Here is another personal example: When I first met Monica she was very, very young in the Lord (only a month old spiritually when we first met). Even after she moved to Virginia she was still being “cleaned up” by God. One of the habits she was still struggling with was smoking (11 year habit at the time). This did not sit well with me. Here was my Christian fiancé smoking in the Bible Belt! She was cramping my style; making me look bad. What would all the good Christians think?!
I tried preaching to her; denying her trips to the convenience store; shaming her… None of it worked. I only ended up with a grumpier smoker.
Once again, God had to rescue me from my own religious stupidity. He pulled me into the woodshed and told me, “I’ve got this son. I’m working on Monica’s smoking and I don’t need your help.”
The truth is, I was more concerned how her habit made me look. I wanted to fix Monica’s problem, not minister to the person of Monica. Monica wanted to quit, but there were deeper issues that God needed to minister to. Smoking usually is not the “issue” (sin), it is often times just a symptom of a deeper issue.
Not too long down the road, when Monica was getting ready to “light up” God said to her, “Why do you run to your cigarettes instead of Me?” This was the beginning stage of her freedom. God ministered to the deeper issue and she was soon free from that bondage. God was working on a much deeper level than I was. All I could see was the outside.
People are in process and that even includes the unsaved. God may be working in them and drawing them. When you are a “hammer” everything looks like a nail. We must operate out of love and compassion.
Jesus was a friend of sinners. This is what God revealed to me on our Urban Missions Trip. When I first got saved and was the lead singer of a Christian Heavy Metal Band, I was sooooo comfortable being around sinners. I was loving on them, giving them truth, hanging out with them. There was no compromise of lifestyle or message, but we loved well, so they wanted to be around us.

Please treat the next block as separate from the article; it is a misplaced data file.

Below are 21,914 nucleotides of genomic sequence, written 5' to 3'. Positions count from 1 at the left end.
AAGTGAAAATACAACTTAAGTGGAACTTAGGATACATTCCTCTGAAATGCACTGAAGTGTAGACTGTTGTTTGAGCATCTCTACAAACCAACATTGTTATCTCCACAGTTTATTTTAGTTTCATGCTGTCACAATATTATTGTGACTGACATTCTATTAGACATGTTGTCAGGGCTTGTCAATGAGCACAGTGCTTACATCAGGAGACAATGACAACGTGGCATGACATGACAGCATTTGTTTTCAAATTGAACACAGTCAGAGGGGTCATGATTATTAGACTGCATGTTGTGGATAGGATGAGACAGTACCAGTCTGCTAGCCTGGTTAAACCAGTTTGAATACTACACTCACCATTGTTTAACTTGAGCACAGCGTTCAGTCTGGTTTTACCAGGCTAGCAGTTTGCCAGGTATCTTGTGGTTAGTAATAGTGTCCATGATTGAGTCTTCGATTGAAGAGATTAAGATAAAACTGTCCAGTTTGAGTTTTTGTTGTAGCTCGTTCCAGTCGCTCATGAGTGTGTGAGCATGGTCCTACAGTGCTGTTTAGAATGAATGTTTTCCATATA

When was the last time you got accused of being a glutton or drunkard simply because you were hanging out being salt and light with a bunch of sinners?
10 Then it happened that as Jesus was reclining at the table in the house, behold, many tax collectors and sinners came and were dining with Jesus and His disciples. 11 When the Pharisees saw this, they said to His disciples, “Why is your Teacher eating with the tax collectors and sinners?” 12 But when Jesus heard this, He said, “It is not those who are healthy who need a physician, but those who are sick. 13 But go and learn what this means: ‘I desire compassion, (mercy) and not sacrifice,’ for I did not come to call the righteous, but sinners.” –Matthew 9:10-13
I know in our Christian Culture we’ve been taught that we must fight what the sinners are trying to do, but I think we’ve been going about it the wrong way:“Overcome evil with….?” Good “Light overcomes….?” Darkness “If you want to shut the gates of Hell, open the gates of…?” Heaven
The world needs our Salt. The world needs our Light. It does no good to be hid under a bushel here every Sunday morning. What about Monday through Saturday? We’ve got to change our Church culture before we can hope to affect change in the culture out there.
I love this quote that I heard from Robert the Mearns years ago:
“The cross must be raised again at the center of the marketplace as well as on the steeple of the church. I am claiming that Jesus was not crucified in a cathedral between two candles, but on a cross between two thieves; on the town garbage heap, at a crossroads so cosmopolitan they had to write His title in Hebrew, Latin, and Greek. At the kind of place where cynics talk smut, and thieves curse, and soldiers gamble, because that is where He died and that is what he died about and that is where churchmen ought to be and what churchmen should be about.” –George MacLeod
The Church here in America could attempt to win the culture war and not only lose the war, but lose those in the culture.
God is calling us to affect our culture one heart at a time. We cannot do this if we see the unsaved with religious eyes and we see them as “wicked sinners” and somehow see ourselves as having “arrived.”
(To continue with the rest of the series, click: Compassion Part 4)